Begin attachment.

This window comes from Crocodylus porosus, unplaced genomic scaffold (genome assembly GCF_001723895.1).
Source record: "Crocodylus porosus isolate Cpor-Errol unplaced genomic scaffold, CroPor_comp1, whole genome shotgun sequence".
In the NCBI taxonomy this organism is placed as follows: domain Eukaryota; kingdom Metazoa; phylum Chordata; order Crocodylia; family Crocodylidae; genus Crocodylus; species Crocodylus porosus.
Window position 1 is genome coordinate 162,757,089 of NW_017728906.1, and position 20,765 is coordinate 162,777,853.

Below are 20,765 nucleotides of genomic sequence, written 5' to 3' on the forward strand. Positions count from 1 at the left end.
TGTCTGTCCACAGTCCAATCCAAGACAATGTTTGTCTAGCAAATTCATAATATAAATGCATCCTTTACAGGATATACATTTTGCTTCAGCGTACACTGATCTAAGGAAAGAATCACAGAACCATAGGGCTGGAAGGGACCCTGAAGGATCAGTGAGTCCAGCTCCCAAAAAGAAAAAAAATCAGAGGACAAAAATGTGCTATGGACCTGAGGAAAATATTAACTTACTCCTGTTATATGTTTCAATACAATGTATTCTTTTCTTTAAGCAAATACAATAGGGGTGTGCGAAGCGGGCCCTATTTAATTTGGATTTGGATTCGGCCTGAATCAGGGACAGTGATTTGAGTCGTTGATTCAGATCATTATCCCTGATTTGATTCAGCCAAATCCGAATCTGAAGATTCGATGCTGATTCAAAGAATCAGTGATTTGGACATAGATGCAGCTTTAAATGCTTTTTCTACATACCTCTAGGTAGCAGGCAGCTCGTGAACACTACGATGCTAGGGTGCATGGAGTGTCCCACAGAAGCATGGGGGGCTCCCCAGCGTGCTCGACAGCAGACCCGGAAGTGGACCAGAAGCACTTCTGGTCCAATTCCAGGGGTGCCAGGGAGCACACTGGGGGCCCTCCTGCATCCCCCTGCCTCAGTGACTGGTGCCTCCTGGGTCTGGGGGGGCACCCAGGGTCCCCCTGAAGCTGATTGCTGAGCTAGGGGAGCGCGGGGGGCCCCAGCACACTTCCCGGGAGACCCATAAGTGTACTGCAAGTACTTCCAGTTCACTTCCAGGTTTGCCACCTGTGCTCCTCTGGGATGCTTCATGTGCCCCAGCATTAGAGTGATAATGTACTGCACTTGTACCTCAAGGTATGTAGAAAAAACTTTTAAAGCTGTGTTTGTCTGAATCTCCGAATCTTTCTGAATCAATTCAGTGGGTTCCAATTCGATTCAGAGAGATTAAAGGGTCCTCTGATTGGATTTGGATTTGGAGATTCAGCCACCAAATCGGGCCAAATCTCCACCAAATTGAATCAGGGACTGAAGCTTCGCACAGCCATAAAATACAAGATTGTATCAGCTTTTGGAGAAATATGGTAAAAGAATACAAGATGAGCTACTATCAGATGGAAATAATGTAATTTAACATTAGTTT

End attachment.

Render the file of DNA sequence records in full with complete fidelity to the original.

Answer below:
This window comes from Crocodylus porosus, unplaced genomic scaffold (genome assembly GCF_001723895.1).
Source record: "Crocodylus porosus isolate Cpor-Errol unplaced genomic scaffold, CroPor_comp1, whole genome shotgun sequence".
In the NCBI taxonomy this organism is placed as follows: domain Eukaryota; kingdom Metazoa; phylum Chordata; order Crocodylia; family Crocodylidae; genus Crocodylus; species Crocodylus porosus.
Window position 1 is genome coordinate 162,757,089 of NW_017728906.1, and position 20,765 is coordinate 162,777,853.

Below are 20,765 nucleotides of genomic sequence, written 5' to 3' on the forward strand. Positions count from 1 at the left end.
TGTCTGTCCACAGTCCAATCCAAGACAATGTTTGTCTAGCAAATTCATAATATAAATGCATCCTTTACAGGATATACATTTTGCTTCAGCGTACACTGATCTAAGGAAAGAATCACAGAACCATAGGGCTGGAAGGGACCCTGAAGGATCAGTGAGTCCAGCTCCCAAAAAGAAAAAAAATCAGAGGACAAAAATGTGCTATGGACCTGAGGAAAATATTAACTTACTCCTGTTATATGTTTCAATACAATGTATTCTTTTCTTTAAGCAAATACAATAGGGGTGTGCGAAGCGGGCCCTATTTAATTTGGATTTGGATTCGGCCTGAATCAGGGACAGTGATTTGAGTCGTTGATTCAGATCATTATCCCTGATTTGATTCAGCCAAATCCGAATCTGAAGATTCGATGCTGATTCAAAGAATCAGTGATTTGGACATAGATGCAGCTTTAAATGCTTTTTCTACATACCTCTAGGTAGCAGGCAGCTCGTGAACACTACGATGCTAGGGTGCATGGAGTGTCCCACAGAAGCATGGGGGGCTCCCCAGCGTGCTCGACAGCAGACCCGGAAGTGGACCAGAAGCACTTCTGGTCCAATTCCAGGGGTGCCAGGGAGCACACTGGGGGCCCTCCTGCATCCCCCTGCCTCAGTGACTGGTGCCTCCTGGGTCTGGGGGGGCACCCAGGGTCCCCCTGAAGCTGATTGCTGAGCTAGGGGAGCGCGGGGGGCCCCAGCACACTTCCCGGGAGACCCATAAGTGTACTGCAAGTACTTCCAGTTCACTTCCAGGTTTGCCACCTGTGCTCCTCTGGGATGCTTCATGTGCCCCAGCATTAGAGTGATAATGTACTGCACTTGTACCTCAAGGTATGTAGAAAAAACTTTTAAAGCTGTGTTTGTCTGAATCTCCGAATCTTTCTGAATCAATTCAGTGGGTTCCAATTCGATTCAGAGAGATTAAAGGGTCCTCTGATTGGATTTGGATTTGGAGATTCAGCCACCAAATCGGGCCAAATCTCCACCAAATTGAATCAGGGACTGAAGCTTCGCACAGCCATAAAATACAAGATTGTATCAGCTTTTGGAGAAATATGGTAAAAGAATACAAGATGAGCTACTATCAGATGGAAATAATGTAATTTAACATTAGTTT